Every programming language is a special snowflake with its own idiosyncratic beauty. Porting code from one language to another is an art, requiring dodging and weaving to give idiomatic results. If a library you’d like to use hasn’t been ported to your language, one option is to use a foreign function interface (FFI). A lot of reference implementations get written in C for this reason. The result is definitely not a thing of beauty, but it works.
Haxe gives another option to a library writer who needs to support communities using different languages. We can write the bulk of the library in Haxe, have that automatically transpiled to the languages we care about, and maybe add a little hand-written code in each language to make the API feel comfortable. This scales the effort involved way down.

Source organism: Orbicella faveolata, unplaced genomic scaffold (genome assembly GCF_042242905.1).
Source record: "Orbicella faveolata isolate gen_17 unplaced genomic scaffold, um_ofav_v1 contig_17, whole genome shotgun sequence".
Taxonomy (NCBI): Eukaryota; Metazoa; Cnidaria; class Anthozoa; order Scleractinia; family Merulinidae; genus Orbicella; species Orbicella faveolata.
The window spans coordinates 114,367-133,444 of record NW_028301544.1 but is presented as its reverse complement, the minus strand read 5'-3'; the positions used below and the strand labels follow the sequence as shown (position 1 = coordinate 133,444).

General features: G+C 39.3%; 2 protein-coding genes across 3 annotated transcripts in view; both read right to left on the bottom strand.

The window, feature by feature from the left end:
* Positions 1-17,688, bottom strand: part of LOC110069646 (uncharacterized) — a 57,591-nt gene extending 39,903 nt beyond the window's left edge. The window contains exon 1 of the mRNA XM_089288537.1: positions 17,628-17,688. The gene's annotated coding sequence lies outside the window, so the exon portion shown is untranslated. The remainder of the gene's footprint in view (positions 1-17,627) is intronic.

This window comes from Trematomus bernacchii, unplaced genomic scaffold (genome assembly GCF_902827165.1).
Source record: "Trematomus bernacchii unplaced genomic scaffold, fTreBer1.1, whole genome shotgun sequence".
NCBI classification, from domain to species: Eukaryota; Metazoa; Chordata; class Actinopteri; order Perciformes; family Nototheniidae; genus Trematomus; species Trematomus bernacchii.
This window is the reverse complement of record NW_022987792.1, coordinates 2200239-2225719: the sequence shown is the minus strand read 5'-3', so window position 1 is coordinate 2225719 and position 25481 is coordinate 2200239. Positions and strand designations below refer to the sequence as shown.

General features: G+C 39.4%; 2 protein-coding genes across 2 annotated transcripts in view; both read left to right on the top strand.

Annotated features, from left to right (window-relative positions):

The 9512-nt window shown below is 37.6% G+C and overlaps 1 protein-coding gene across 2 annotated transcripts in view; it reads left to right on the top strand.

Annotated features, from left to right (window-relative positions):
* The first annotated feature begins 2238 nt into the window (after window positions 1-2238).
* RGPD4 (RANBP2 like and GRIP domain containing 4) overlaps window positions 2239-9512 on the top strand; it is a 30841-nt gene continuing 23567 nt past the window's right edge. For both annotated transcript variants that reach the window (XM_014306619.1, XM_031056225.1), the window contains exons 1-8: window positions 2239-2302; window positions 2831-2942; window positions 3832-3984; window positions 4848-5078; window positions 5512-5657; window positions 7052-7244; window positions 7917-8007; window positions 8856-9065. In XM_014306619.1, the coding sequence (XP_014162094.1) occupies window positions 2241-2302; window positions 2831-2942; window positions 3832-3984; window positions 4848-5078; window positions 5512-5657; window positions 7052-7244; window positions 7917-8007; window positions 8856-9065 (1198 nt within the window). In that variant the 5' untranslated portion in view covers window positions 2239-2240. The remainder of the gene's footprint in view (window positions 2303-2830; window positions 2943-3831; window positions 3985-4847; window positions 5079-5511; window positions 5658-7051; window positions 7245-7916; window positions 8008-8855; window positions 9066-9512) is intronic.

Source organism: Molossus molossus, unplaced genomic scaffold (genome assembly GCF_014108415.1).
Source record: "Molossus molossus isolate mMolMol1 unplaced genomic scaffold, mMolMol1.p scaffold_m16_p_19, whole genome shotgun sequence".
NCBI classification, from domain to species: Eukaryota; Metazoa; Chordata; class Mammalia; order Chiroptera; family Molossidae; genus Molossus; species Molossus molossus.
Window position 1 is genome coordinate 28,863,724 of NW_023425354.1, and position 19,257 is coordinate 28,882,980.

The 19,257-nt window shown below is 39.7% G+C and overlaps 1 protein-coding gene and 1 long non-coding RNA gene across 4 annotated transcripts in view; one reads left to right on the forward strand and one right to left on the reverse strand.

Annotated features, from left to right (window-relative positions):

For example, I wrote the daff library in Haxe and publish it to:
It turns out that a bunch of PHP users showed up, giving great feedback. That’s the target I personally know least about and would never have gotten around to supporting without Haxe.
The Ruby language was the one I personally cared most about at the time I started this. Ruby isn’t supported by Haxe, but it turns out to be surprisingly easy to add a target to Haxe that is “good enough” at least to translate code that is just a bunch of logic and algorithms (I did this for ruby here).
There’s an important downside to this approach though: you may not get as many pull requests. Users are not likely to be familiar with Haxe (yet), so working with the source will be a challenge for them. Haxe is a very straightforward, “common denominator” language to read and write – but it is a new language.